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From: Ruben Safir
Subject: [NYLXS - HANGOUT] Google DNS Services
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User-Agent: Mutt/1.5.18 (2008-05-17)
Google expands plan to run own internet
The Chocolate Factory does DNS
By Cade Metz in San Francisco
Posted in Networks, 3rd December 2009 21:37 GMT
Free webcast: Service level monitoring and management
Google has entered the domain name resolution business, part of its
ongoing effort to control just about everything you do on the net.
This morning, the Mountain View Chocolate Factory unveiled
the free Google Public DNS (http://code.google.com/speed/public-dns), a
service that lets you resolve net domain names through Google-controlled
DNS - the Domain Name System - converts text urls into numeric IP
addresses. This is typically handled by your ISP, but Google wants to
keep the task to itself. It says this will bring your life more speed
and more safety.
"The average Internet user ends up performing hundreds of DNS lookups
each day, and some complex pages require multiple DNS lookups before
they start loading," reads a blog post
from Google product manager Prem Ramaswami. "This can slow down the
browsing experience. Our research has shown that speed matters to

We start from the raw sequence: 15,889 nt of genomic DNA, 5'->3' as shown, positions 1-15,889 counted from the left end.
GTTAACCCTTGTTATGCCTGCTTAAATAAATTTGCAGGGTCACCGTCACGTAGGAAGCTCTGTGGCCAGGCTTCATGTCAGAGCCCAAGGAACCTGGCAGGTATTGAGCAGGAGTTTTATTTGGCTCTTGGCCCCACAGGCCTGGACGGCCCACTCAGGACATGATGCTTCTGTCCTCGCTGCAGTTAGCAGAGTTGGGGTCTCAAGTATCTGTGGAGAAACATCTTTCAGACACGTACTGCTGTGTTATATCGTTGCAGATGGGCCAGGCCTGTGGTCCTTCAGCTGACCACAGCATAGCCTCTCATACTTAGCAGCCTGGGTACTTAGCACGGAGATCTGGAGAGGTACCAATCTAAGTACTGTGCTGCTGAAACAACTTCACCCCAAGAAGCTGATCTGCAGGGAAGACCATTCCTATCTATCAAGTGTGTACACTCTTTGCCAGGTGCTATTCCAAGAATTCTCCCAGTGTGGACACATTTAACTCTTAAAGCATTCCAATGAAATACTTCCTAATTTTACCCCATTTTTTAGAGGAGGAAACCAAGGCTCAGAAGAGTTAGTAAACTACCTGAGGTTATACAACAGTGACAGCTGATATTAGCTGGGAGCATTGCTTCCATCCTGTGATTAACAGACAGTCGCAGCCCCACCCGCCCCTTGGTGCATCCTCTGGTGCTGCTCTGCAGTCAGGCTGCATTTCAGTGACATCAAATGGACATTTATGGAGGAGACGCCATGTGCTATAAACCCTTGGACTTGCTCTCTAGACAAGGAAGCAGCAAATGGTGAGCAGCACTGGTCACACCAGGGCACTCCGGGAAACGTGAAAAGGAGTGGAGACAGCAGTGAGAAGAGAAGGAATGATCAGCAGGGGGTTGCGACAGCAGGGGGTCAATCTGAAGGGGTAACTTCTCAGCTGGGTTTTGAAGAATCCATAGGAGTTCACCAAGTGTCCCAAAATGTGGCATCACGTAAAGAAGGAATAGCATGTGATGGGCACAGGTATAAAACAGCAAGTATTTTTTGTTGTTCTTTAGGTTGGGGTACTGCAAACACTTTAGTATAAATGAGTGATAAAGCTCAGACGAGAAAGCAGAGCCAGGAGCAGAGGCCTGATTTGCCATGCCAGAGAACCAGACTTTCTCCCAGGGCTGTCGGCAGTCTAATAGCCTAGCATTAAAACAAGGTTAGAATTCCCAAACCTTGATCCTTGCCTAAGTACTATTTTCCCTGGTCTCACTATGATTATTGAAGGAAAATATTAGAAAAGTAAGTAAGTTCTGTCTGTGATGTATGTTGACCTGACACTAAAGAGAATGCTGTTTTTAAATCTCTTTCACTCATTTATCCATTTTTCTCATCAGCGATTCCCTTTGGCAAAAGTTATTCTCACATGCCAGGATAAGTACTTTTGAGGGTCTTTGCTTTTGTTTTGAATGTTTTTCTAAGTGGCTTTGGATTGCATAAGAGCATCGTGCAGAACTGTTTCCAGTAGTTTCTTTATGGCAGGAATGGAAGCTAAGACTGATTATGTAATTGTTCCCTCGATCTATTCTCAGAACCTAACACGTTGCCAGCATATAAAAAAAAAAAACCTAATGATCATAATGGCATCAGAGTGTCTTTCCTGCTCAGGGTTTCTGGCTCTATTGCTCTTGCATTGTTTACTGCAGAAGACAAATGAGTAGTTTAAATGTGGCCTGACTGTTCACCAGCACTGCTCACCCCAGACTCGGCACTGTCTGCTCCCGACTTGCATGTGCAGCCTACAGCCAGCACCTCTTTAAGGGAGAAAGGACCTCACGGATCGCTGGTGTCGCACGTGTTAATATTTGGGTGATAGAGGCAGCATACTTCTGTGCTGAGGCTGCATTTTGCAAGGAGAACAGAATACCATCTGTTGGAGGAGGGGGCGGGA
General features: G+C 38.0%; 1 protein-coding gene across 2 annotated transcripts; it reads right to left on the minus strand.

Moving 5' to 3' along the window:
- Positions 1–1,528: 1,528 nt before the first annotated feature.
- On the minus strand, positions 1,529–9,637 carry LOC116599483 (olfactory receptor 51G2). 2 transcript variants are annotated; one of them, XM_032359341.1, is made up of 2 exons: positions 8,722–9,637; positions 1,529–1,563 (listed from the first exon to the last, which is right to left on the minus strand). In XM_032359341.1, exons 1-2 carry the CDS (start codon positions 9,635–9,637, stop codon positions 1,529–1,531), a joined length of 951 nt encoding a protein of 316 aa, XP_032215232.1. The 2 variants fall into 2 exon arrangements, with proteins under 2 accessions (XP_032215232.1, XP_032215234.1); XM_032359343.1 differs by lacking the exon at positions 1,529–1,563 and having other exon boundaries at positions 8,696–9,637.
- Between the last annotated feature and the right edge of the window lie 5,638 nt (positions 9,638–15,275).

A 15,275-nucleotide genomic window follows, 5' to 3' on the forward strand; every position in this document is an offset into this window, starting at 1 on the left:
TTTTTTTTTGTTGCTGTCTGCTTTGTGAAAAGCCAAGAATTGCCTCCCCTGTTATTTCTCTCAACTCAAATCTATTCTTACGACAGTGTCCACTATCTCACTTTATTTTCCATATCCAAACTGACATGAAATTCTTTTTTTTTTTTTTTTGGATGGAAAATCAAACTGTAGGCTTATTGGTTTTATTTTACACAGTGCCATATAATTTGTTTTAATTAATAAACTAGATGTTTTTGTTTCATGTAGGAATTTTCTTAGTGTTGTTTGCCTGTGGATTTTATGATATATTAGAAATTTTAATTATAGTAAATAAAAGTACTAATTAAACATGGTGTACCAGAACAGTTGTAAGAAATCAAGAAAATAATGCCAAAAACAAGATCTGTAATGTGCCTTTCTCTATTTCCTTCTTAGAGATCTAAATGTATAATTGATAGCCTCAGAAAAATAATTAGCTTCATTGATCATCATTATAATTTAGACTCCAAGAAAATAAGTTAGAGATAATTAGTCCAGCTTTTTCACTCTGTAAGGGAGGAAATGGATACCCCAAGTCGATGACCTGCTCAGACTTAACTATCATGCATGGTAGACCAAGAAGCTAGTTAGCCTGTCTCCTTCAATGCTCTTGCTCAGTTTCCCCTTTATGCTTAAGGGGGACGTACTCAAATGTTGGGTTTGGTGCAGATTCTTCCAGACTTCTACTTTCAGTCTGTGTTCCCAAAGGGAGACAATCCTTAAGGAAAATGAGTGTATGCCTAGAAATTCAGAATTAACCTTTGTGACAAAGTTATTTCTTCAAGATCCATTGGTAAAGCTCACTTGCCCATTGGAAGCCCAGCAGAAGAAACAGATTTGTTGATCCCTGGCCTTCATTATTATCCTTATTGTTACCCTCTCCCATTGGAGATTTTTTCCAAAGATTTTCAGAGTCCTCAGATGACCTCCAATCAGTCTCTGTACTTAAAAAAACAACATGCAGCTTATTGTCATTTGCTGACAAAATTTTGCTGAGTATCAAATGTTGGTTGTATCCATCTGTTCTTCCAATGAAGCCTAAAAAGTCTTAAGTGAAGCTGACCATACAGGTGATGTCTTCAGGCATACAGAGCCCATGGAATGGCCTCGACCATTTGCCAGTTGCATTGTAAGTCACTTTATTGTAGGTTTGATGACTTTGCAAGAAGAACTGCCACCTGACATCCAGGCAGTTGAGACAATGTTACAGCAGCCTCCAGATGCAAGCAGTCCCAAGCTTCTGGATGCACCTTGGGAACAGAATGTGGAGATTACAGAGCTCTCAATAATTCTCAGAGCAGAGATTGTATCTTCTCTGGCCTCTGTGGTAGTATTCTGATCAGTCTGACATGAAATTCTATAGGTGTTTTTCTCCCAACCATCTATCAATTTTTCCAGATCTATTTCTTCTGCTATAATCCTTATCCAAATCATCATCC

Internet users, so over the past several months our engineers have been
working to make improvements to our public DNS resolver to make users'
web-surfing experiences faster, safer and more reliable."
Since 2005, a similar service has been available from a startup known as
OpenDNS (http://www.opendns.com/). One difference, Google says
(http://code.google.com/speed/public-dns/docs/intro.html), is that its
new service will not redirect you to landing pages if you mistype an
"Sometimes, in the case of a query for a mistyped or non-existent domain
name, the right answer means no answer, or an error message stating the
domain name could not be resolved," the company explains. "Google Public
DNS never blocks, filters, or redirects users, unlike some open
resolvers and ISPs."
Yes, that would seem to be a reference to OpenDNS, which redirects users
to ad-laden pages when names don't resolve. Google, it seems, carefully
avoided even mentioning advertising in announcing its Public DNS - it